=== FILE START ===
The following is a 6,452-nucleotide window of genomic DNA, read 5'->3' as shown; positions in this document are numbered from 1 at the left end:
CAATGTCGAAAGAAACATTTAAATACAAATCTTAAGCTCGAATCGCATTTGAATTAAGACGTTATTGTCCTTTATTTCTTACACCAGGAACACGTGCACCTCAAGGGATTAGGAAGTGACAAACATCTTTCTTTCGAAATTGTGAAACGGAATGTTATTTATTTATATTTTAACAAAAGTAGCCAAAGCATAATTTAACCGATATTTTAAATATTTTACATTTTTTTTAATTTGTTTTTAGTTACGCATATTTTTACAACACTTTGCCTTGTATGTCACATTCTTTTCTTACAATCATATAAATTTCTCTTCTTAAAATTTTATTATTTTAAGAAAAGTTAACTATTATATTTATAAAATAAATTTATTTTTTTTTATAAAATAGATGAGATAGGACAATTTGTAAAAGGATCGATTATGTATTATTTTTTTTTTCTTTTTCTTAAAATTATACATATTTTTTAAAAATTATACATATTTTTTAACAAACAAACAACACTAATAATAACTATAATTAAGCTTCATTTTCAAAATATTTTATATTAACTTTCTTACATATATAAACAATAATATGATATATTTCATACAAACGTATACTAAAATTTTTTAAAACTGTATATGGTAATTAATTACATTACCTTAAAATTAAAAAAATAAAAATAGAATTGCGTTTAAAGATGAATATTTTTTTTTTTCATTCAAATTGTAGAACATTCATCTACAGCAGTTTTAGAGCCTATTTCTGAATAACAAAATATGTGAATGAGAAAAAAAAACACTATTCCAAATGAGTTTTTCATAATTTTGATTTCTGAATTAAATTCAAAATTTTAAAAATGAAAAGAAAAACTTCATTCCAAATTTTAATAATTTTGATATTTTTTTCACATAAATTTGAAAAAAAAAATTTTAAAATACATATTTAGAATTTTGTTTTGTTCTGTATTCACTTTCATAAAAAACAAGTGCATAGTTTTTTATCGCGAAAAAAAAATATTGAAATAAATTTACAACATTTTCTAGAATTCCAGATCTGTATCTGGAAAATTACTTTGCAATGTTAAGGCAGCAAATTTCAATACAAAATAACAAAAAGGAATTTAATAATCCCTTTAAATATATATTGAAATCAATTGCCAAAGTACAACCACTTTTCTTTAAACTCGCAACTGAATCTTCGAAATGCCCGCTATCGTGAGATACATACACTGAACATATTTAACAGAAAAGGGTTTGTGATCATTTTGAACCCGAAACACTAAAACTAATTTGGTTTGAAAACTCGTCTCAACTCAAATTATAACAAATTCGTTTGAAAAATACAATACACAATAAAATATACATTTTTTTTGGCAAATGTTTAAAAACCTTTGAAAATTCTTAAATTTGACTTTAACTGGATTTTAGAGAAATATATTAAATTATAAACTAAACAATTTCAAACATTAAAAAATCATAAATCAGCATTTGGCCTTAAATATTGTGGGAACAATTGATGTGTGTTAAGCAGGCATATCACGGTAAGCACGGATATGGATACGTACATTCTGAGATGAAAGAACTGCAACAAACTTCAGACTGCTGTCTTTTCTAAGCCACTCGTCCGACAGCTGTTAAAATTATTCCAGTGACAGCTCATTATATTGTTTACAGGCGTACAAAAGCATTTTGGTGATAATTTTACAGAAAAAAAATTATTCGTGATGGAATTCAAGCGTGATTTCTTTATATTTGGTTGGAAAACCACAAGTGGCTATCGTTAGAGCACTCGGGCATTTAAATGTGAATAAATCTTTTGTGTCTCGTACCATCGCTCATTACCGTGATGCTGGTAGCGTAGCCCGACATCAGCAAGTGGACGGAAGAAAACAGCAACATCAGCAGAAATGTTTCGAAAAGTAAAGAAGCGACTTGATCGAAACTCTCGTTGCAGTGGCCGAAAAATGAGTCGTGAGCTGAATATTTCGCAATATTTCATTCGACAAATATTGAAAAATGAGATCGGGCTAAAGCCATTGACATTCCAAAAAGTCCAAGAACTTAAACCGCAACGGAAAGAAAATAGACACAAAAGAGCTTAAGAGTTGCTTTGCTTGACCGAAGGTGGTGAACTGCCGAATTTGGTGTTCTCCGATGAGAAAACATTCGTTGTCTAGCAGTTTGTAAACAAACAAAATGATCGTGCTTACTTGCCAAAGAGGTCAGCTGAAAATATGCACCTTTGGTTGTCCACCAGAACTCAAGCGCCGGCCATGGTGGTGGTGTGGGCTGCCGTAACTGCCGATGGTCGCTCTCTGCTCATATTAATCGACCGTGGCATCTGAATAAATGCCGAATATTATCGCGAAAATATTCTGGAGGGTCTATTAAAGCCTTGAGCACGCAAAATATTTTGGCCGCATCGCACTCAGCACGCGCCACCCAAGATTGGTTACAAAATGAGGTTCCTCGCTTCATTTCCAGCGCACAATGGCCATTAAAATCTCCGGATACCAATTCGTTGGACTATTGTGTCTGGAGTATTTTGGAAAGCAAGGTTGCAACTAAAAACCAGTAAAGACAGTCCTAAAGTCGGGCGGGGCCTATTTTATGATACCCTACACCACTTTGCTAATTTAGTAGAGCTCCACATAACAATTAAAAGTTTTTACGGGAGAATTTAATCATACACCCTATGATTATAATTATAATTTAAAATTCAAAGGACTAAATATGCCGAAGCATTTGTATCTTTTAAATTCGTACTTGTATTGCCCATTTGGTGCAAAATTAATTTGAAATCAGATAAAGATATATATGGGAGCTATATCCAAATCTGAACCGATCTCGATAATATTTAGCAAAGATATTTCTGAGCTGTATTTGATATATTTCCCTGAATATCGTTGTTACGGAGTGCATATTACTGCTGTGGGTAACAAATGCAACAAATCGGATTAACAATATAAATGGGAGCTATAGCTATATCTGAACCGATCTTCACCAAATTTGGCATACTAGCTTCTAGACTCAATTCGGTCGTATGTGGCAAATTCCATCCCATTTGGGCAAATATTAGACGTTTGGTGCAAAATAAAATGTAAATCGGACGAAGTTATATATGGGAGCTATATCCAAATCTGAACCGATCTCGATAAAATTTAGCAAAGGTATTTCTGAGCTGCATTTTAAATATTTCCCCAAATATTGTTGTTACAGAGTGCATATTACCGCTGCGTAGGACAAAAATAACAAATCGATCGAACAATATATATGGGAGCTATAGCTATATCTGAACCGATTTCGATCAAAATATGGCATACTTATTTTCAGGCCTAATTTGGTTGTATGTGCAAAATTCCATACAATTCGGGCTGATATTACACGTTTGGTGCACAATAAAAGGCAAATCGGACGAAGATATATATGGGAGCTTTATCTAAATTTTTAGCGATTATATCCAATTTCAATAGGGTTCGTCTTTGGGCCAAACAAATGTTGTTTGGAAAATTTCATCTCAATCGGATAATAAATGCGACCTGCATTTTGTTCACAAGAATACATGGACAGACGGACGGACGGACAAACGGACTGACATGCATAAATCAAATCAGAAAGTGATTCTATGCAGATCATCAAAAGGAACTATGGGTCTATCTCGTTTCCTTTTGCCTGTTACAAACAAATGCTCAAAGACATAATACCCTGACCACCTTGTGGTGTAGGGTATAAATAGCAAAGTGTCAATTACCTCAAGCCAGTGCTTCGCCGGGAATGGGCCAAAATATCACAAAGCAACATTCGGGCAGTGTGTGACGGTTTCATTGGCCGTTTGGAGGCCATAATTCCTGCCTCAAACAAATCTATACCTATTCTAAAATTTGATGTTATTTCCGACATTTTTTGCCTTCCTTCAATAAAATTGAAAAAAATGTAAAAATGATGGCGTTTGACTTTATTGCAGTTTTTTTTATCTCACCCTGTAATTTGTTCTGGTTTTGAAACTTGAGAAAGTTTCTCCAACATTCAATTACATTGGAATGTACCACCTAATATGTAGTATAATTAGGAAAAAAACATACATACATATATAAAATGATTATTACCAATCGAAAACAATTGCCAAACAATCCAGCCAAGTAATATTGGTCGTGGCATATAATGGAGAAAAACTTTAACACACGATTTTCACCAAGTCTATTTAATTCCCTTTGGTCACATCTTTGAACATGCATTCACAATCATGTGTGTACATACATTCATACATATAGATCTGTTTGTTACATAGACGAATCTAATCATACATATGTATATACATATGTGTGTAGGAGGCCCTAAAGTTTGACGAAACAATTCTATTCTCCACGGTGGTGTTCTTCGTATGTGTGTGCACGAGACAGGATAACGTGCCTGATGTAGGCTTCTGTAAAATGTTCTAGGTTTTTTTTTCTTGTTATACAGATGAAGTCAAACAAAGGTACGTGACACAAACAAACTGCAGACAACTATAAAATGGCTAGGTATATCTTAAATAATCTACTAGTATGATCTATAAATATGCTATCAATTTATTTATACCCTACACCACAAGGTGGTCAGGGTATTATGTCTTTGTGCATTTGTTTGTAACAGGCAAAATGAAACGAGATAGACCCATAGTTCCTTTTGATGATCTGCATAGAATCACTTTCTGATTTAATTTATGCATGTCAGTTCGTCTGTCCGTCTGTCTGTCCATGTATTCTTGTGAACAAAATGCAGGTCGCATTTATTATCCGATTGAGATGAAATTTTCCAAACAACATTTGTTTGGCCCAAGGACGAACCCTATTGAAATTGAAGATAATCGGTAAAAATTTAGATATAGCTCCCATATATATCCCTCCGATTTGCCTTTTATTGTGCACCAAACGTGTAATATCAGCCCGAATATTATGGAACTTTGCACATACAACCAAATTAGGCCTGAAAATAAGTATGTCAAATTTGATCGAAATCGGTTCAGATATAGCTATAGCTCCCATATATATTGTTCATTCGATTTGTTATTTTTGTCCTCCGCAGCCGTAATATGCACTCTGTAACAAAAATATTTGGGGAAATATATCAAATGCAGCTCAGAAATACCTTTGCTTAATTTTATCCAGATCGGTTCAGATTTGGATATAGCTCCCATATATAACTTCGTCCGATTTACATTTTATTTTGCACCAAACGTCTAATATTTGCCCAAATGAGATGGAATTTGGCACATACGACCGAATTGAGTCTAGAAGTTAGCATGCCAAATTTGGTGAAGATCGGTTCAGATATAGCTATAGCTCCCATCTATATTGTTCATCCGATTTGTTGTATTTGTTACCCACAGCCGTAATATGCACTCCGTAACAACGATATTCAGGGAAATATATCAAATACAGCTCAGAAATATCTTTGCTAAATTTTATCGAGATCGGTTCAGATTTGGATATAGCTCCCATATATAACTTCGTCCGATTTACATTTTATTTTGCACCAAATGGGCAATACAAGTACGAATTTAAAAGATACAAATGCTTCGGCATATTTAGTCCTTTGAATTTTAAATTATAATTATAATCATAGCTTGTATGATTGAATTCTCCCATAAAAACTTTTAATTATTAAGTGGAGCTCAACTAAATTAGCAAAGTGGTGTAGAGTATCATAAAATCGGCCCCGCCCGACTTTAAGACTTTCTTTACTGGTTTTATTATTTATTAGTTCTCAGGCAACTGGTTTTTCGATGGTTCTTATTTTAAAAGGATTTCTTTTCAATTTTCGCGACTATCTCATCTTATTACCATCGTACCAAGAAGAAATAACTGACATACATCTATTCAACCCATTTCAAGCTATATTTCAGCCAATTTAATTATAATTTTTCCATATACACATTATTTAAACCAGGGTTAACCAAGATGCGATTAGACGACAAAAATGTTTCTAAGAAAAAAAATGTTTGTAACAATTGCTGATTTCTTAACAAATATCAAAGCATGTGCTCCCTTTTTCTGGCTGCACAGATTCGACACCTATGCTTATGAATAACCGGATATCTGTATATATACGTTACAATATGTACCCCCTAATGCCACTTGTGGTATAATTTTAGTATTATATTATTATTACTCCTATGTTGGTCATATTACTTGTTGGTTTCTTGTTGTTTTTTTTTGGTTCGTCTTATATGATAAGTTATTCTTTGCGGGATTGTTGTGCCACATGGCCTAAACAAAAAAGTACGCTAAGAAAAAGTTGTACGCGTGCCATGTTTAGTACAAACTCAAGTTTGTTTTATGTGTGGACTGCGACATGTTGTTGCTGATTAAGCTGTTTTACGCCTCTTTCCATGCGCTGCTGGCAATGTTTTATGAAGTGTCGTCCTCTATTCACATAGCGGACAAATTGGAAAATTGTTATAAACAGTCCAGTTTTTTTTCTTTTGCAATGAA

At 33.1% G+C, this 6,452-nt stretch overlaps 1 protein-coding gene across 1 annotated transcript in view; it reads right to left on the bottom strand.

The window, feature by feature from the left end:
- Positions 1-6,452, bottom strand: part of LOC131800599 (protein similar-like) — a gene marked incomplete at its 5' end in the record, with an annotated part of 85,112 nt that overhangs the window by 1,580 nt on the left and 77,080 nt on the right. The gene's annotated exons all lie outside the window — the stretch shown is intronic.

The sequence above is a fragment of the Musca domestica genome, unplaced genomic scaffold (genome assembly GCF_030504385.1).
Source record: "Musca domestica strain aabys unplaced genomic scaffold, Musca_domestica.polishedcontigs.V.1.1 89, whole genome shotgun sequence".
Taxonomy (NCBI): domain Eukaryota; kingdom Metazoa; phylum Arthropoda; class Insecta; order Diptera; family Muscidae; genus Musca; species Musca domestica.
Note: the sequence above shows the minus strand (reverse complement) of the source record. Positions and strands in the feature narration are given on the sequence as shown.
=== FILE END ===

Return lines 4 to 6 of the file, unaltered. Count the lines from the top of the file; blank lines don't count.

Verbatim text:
The window, feature by feature from the left end:
- Positions 1-6,452, bottom strand: part of LOC131800599 (protein similar-like) — a gene marked incomplete at its 5' end in the record, with an annotated part of 85,112 nt that overhangs the window by 1,580 nt on the left and 77,080 nt on the right. The gene's annotated exons all lie outside the window — the stretch shown is intronic.

The sequence above is a fragment of the Musca domestica genome, unplaced genomic scaffold (genome assembly GCF_030504385.1).